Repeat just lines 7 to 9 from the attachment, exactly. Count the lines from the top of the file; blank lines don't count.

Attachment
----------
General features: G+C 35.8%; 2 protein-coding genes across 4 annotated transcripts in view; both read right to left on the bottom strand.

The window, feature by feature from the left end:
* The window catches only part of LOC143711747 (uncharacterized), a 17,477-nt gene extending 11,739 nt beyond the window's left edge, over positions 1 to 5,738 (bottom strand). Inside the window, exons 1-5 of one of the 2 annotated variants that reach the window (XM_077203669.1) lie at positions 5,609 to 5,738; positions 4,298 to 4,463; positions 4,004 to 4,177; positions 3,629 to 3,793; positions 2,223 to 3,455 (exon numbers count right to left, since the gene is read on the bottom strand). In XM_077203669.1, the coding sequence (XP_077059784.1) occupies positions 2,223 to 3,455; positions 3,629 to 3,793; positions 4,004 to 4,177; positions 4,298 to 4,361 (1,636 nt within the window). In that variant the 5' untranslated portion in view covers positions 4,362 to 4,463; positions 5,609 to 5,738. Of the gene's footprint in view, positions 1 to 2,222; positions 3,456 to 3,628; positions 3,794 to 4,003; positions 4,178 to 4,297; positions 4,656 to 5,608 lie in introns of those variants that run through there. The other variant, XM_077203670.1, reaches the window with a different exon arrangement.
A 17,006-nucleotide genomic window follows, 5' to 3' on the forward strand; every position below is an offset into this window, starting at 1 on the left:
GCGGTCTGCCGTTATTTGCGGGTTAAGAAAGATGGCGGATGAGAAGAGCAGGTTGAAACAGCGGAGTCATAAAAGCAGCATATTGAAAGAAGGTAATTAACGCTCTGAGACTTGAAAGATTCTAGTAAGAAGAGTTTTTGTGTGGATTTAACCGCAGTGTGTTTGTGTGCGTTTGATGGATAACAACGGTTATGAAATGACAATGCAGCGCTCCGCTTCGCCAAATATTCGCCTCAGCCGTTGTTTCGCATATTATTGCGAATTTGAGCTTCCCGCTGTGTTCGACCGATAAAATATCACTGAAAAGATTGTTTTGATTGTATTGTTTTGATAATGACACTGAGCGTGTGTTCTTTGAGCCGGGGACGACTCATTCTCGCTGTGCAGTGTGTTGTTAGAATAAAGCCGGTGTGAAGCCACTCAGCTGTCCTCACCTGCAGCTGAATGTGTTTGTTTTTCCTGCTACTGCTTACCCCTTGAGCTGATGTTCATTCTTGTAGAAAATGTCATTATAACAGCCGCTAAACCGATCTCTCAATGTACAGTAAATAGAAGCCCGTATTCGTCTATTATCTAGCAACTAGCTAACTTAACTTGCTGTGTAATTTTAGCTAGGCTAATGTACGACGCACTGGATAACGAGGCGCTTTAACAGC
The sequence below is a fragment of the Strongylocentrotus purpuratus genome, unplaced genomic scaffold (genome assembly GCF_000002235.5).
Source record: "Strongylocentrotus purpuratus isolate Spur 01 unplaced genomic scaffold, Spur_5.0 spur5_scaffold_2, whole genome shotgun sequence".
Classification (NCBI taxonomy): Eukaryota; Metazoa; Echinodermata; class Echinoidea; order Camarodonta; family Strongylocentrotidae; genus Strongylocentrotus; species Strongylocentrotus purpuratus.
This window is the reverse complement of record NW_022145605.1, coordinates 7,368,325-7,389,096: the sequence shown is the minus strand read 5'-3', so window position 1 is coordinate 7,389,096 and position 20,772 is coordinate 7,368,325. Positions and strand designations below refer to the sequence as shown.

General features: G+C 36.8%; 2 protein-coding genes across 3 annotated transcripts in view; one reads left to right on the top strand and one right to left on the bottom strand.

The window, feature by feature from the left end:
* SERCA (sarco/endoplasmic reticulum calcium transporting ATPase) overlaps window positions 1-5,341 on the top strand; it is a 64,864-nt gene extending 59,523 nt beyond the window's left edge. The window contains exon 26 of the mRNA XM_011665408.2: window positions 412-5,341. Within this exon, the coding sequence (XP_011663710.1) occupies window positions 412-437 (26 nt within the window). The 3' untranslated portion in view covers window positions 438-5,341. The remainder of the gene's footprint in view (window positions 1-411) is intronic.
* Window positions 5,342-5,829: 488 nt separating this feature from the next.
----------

Source record: "Strongylocentrotus purpuratus isolate Spur 01 unplaced genomic scaffold, Spur_5.0 spur5_scaffold_2, whole genome shotgun sequence".
Classification (NCBI taxonomy): Eukaryota; Metazoa; Echinodermata; class Echinoidea; order Camarodonta; family Strongylocentrotidae; genus Strongylocentrotus; species Strongylocentrotus purpuratus.
This window is the reverse complement of record NW_022145605.1, coordinates 7,368,325-7,389,096: the sequence shown is the minus strand read 5'-3', so window position 1 is coordinate 7,389,096 and position 20,772 is coordinate 7,368,325. Positions and strand designations below refer to the sequence as shown.